To a true San Franciscan, there is only San Francisco, and maybe New York, and just-maybe-maybe Los Angeles. The rest of America is all Bumfuck, Iowa.
“But,” people invariably say, “what about all the bohemian rebels and counterculturists and Establishment-challengers from there?”
They can be even more annoyingly snooty than your basic San Franciscan annoying snoot.
And it’s an American tragedy, the way they’ve helped left-wing politics to get ensnarled with the most anti-populist, square-bashing sentiments, in which one is supposed to love “the people” and hate “the sap masses” at the same time. (I’m talking to you, Mr. Tom Tomorrow and Mr. Jello Biafra.)
I happen to believe progressive/revolutionary politics should be for everybody.
Even meat eaters. Even TV viewers. Even people who don’t drink lattes or listen to public radio.
Otherwise it’s just a worthless pose.
There’s now a book out by one Fred Turner, called From Counterculture to Cyberculture. It traces the twisted path of San Franciscan “liberation” ideology/hype, from the “flower power” wild-oats sowers, through the Whole Earth Catalog gang, to the early microcomputer startups, to Wired magazine’s founders, to the hyper-alpha guys (and too few gals) running today’s dot-com giants.
Turner traces how a particular strain of NoCal “personal freedom” beliefs mutated and metastasized into corporate-Libertarian selfishness.
The Harvard Business Review story about the book carries the telling title, “How Silicon Valley Became the Man.”
Right now in Frisco (an informal, anti-elitist abbreviation I always insist upon using), there’s a loud backlash against dot-com one-percenters taking over the whole city, forcing artists and musicians (and, oh yeah, non-white folks) out, and making annoyances of themselves with their big spending and boorish behavior.
Protesters and pundits forthrightly proclaim that this all runs counter to “The City” and its heritage of rugged individualists, rule breakers, and wild boys.
No. It’s a monster bastard child of that heritage, taken to a parasitical extreme.
So no, Danny Westneat and Knute Berger: I don’t share any “sense of inferiority to San Francisco.”
I treat it as an example of what Seattle should not become.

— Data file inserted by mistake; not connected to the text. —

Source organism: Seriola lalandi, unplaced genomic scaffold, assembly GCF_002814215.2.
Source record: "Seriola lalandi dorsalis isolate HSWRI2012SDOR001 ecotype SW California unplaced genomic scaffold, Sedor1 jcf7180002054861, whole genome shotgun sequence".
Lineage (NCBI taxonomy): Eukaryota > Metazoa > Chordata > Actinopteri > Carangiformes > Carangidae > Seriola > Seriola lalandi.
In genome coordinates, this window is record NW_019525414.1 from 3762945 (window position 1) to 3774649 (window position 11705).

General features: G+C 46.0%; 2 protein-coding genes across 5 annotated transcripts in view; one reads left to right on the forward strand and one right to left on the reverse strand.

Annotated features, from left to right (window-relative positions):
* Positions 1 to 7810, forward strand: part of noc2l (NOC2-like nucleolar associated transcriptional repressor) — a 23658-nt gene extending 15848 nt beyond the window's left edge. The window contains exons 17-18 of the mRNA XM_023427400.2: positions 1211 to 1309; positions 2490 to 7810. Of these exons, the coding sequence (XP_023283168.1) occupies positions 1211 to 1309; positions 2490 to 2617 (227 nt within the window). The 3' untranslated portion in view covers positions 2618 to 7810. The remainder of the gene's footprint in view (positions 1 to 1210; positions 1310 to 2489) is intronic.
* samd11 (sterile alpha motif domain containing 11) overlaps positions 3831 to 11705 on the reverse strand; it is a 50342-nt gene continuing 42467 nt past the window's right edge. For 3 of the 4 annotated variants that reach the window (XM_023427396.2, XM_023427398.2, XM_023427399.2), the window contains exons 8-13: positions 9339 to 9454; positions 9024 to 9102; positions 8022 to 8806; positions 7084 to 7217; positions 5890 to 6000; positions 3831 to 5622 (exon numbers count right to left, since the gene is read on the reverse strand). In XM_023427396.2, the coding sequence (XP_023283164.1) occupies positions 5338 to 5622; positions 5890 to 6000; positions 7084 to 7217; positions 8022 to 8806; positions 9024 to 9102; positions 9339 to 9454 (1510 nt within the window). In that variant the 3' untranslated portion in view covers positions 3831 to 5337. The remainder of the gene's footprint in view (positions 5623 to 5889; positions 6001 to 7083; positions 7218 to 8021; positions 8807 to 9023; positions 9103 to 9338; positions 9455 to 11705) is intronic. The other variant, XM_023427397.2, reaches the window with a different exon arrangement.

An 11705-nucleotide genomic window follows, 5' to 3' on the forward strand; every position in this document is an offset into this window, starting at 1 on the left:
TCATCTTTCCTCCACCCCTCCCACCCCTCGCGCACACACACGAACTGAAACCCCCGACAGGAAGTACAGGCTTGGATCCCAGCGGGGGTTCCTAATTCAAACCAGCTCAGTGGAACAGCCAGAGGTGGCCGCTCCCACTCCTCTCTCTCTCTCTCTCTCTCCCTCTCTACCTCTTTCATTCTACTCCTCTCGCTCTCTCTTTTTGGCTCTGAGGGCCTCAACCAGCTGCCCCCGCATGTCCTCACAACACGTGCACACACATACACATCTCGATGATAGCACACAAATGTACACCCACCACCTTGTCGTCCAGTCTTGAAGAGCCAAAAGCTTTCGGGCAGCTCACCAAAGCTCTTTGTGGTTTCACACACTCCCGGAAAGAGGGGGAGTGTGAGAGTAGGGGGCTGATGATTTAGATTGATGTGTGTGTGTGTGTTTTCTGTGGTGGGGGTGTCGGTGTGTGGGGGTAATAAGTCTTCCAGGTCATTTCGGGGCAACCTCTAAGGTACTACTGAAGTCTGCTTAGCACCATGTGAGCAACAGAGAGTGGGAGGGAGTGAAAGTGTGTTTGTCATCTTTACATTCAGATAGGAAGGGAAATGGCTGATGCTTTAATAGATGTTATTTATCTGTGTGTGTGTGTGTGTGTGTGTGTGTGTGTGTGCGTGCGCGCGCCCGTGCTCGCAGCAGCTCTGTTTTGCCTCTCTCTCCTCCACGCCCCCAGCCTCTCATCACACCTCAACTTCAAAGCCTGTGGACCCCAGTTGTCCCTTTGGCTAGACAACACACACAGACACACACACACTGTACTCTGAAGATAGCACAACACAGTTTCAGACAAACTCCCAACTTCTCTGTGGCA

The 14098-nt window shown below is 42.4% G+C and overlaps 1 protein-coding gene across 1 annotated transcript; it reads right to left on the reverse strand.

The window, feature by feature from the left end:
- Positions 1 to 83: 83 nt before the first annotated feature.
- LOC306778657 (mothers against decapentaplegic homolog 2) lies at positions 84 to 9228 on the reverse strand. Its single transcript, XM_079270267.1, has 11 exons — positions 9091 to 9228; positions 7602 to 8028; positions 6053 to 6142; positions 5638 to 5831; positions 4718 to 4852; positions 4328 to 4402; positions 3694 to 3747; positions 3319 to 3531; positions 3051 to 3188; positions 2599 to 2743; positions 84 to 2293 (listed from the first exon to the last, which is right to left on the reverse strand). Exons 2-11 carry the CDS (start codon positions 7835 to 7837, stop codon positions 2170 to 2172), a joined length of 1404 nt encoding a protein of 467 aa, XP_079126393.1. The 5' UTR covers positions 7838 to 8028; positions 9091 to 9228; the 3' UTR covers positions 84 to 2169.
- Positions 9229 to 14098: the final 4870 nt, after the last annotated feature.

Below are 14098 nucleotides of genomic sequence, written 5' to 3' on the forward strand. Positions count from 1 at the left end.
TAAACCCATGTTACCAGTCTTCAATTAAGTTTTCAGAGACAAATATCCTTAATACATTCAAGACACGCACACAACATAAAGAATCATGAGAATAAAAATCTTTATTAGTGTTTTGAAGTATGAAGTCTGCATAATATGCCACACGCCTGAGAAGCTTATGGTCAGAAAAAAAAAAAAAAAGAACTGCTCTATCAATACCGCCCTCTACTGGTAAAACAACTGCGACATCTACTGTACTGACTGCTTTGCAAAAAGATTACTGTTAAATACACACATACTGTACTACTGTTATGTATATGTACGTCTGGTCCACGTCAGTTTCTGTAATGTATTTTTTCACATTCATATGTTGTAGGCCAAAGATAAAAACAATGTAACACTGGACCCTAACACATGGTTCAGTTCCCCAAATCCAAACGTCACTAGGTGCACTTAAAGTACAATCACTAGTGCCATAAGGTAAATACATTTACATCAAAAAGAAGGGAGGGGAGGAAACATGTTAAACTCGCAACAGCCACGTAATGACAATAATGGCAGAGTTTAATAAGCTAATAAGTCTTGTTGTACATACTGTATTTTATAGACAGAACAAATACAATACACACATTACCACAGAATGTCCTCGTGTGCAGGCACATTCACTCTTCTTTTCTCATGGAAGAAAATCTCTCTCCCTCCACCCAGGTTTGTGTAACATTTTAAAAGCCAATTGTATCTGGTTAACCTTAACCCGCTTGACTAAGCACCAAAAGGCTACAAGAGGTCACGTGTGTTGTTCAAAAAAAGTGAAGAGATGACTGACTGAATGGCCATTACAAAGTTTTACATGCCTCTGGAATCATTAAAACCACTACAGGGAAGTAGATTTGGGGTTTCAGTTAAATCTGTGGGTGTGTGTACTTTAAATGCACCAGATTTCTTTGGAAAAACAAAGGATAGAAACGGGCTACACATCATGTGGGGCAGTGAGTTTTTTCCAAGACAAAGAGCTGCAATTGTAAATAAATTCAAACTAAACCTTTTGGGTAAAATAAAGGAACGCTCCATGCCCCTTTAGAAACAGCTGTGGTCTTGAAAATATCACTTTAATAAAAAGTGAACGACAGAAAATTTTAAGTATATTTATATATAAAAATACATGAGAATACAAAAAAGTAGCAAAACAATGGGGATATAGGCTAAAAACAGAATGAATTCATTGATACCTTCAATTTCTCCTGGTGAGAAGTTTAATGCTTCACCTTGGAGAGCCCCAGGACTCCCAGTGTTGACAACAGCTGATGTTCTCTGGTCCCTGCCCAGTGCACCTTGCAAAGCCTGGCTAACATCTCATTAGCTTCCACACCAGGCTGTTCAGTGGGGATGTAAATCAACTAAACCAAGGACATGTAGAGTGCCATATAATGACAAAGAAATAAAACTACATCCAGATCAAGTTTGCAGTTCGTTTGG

For the 28th consecutive year (really!), we proudly present the MISCmedia In/Out List, the most venerable (and only accurate) list of its kind in this and all other known solar systems. As always, this is a prediction of what will become hot and not-so-hot in the coming year, not necessarily what’s hot and not-so-hot now. If you believe everything hot now will just keep getting hotter, I’ve got some BlackBerry stock to sell you.
If you know the answers to some or all of these questions, then you stand a fighting chance at MOHAI Trivia.
This monthly “pub trivia” competition began in April 2012, as a way to help promote the Museum of History and Industry’s pending reopening in south Lake Union. It began at the Wurst Place restaurant/tavern on Westlake, near the old Naval Reserve armory where MOHAI moved that December.
It’s now has also branched out to other bars around town, where volunteer quizmasters offer “MOHAI rounds” as part of those locations’ weekly trivia contests.
But the monthly flagship event is still held at the Wurst Place (except during summer breaks).
And, since its inception, it has been dominated by one team of obscure-knowledge buffs.
Which happens to be the team I’m on.
The Decatur Cannonballs were organized by Jeff Long, a rare book dealer and a longtime Seattle history maven. The other members, all founts of obscure knowledge, are Long’s longtime friends Chris Middleton, Brian Doan, Bill Sandell, and Randall Fehr.
The team is named after a U.S. Navy “sloop of war” whose artillery fire helped end the Battle of Seattle, a one-day uprising by local native Americans against the new white settlement in 1856.